The Free Press, Mankato, MN

November 6, 2013

Our View: Get serious on financial crimes

Why it matters: The threat of jail time should get white collar criminals and their enablers to think twice


The Mankato Free Press

---- — The U.S. Department of Justice has taken a serious and significant step to finally treat financial crimes in the same aggressive way it would treat drug cartels, environmental abusers and anti-trust cases.

The prosecution of SAC Capital Advisors by the U.S. Attorney in Manhattan recently brought about the first guilty plea by a large Wall Street firm in more than a decade. It’s a fact that probably stuns most Americans —that only one Wall Street firm has faced the music after nearly a decade of financial crimes that have devastated average investors, citizens and small businesses on Main Street.

The investigation and prosecution took nearly a decade and spanned Republican and Democratic administrations. SAC Capital pleaded guilty to five counts of insider trading in the original indictment and agreed to pay a fine of $1.2 billion. Eight of its former traders also have been charged with securities fraud.

Experts say the case may mark the beginning of a more aggressive approach to firms violating securities laws who once may have been considered “too big to jail.”

U.S. Attorney for Manhattan Preet Bharara in announcing the settlement said that “No institution should rest easy in the belief that it is too big to jail.” He called the fine “steep but fair,” and “commensurate with the breadth and duration of the charged criminal conduct,” according to a report in The New York Times.

Investor and SAC Capital owner Steven A. Cohen has personally escaped criminal prosecution so far, but officials say the U.S. Attorney’s office continues to look at trading records and seeks help from informants for possible criminal prosecution of Cohen. The plea agreement specifically states that no individual has immunity from further prosecution.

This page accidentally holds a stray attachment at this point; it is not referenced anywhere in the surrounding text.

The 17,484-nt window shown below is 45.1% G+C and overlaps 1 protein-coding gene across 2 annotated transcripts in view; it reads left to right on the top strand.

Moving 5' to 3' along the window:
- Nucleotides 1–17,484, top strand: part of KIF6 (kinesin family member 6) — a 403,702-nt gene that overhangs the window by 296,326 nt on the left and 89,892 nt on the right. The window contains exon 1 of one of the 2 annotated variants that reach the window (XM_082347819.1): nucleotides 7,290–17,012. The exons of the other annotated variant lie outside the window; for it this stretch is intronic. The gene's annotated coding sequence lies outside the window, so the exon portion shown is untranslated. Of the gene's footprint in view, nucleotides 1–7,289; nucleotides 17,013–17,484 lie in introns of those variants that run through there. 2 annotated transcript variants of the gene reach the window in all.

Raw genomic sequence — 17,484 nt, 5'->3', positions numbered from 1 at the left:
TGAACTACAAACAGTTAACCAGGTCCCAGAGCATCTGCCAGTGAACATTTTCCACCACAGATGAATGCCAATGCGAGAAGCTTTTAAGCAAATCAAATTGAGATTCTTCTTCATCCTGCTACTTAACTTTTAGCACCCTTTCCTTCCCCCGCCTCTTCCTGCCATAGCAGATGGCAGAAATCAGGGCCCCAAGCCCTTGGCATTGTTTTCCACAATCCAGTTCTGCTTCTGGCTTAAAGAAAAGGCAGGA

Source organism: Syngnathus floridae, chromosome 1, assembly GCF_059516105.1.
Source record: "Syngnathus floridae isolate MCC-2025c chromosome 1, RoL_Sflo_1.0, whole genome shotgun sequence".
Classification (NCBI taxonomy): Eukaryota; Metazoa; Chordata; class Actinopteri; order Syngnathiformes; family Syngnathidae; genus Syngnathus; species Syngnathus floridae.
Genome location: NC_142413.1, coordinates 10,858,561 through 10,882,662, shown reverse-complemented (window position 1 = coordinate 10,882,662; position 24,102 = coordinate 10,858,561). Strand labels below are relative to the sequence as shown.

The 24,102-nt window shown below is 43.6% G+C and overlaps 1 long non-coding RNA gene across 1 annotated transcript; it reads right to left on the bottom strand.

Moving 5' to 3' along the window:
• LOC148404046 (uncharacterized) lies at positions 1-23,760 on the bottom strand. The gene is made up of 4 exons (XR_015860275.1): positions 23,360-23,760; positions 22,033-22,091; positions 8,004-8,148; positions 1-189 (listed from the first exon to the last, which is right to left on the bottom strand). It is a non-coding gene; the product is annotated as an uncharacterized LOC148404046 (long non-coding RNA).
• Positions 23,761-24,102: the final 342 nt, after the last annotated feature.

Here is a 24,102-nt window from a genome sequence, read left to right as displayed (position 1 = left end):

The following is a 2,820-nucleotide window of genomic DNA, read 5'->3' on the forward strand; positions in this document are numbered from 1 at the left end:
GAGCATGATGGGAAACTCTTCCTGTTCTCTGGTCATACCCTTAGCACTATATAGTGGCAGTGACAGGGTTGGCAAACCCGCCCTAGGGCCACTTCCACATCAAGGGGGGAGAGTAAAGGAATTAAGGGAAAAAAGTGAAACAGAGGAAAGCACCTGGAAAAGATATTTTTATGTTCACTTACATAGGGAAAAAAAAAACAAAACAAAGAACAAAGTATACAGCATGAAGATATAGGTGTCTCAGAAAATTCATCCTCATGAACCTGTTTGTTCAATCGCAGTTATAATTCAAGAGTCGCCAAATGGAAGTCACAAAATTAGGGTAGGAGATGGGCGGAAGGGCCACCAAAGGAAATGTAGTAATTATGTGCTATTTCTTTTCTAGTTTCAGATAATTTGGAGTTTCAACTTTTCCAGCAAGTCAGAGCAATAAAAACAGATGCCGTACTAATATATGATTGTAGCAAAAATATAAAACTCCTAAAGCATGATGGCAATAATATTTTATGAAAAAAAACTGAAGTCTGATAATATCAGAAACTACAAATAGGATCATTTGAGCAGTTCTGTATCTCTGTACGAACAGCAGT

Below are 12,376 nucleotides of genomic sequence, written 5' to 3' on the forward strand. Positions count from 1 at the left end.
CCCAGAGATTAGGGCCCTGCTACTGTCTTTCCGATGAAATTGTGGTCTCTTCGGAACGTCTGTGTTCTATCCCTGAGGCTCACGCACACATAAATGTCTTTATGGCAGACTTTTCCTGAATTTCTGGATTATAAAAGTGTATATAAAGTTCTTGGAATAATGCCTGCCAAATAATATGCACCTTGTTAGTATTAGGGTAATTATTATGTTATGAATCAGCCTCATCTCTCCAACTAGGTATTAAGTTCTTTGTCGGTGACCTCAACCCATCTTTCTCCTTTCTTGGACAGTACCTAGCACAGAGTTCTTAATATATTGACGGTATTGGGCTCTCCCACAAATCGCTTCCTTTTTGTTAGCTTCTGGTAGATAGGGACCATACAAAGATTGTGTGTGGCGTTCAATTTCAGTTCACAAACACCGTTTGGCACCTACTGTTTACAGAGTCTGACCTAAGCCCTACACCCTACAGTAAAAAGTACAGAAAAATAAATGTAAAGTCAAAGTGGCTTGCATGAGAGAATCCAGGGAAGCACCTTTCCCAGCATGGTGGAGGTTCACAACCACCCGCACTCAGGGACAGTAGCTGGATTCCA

Not since the prosecution of junk bond promoter Michael Milken and Drexel Burnham Lambert more 20 years ago have Wall Street firms been held accountable for their misdeeds. Many have paid fines to the SEC over the years with the caveat of not admitting guilt.

Even that appears to be changing. The SEC filed a separate civil case against SAC that says Cohen looked the other way on misconduct of those who worked with him and is seeking to bar Cohen from ever being allowed to manage money that is not his own, according to the Times report.

Experts told the Times the criminal prosecutions like that of SAC are rare and suggest the Justice Department is no longer worried about economic consequences that occurred when Enron’s accounting firm Arthur Anderson was indicted and eventually shutdown, causing 28,000 jobs to be lost.

Prosecutor Bharara is also reportedly considering criminal charges against JPMorgan Chase for possible involvement in the Bernard Madoff fraud case. The SEC apparently now is also pushing for violators of securities laws to admit wrongdoing, changing a past practice of allowing corporations to play dumb, according to the Times report.

Bharara also seems to be leading the charge, all for the good. In a September talk, he seemed to suggest corporate responsibility was as important as personal responsibility. “I think we should be entering a serious era of institutional accountability, not just personal responsibility.”

The SAC case represented a more serious approach to financial crime fighting when it began nearly a decade ago. Prosecutors and investigators began using techniques like wire-tapping and pressuring others to be informants, according to the Times report. Those tactics were typically used in drug or organized crime cases.

Now, it’s all too clear, financial crimes are organized and carry as much damage as drug, environmental and anti-trust cases.

It’s high time we got serious about these crimes again. Congress should support these efforts and make sure prosecutors have all the tools to make sure no one believes they are too big to jail.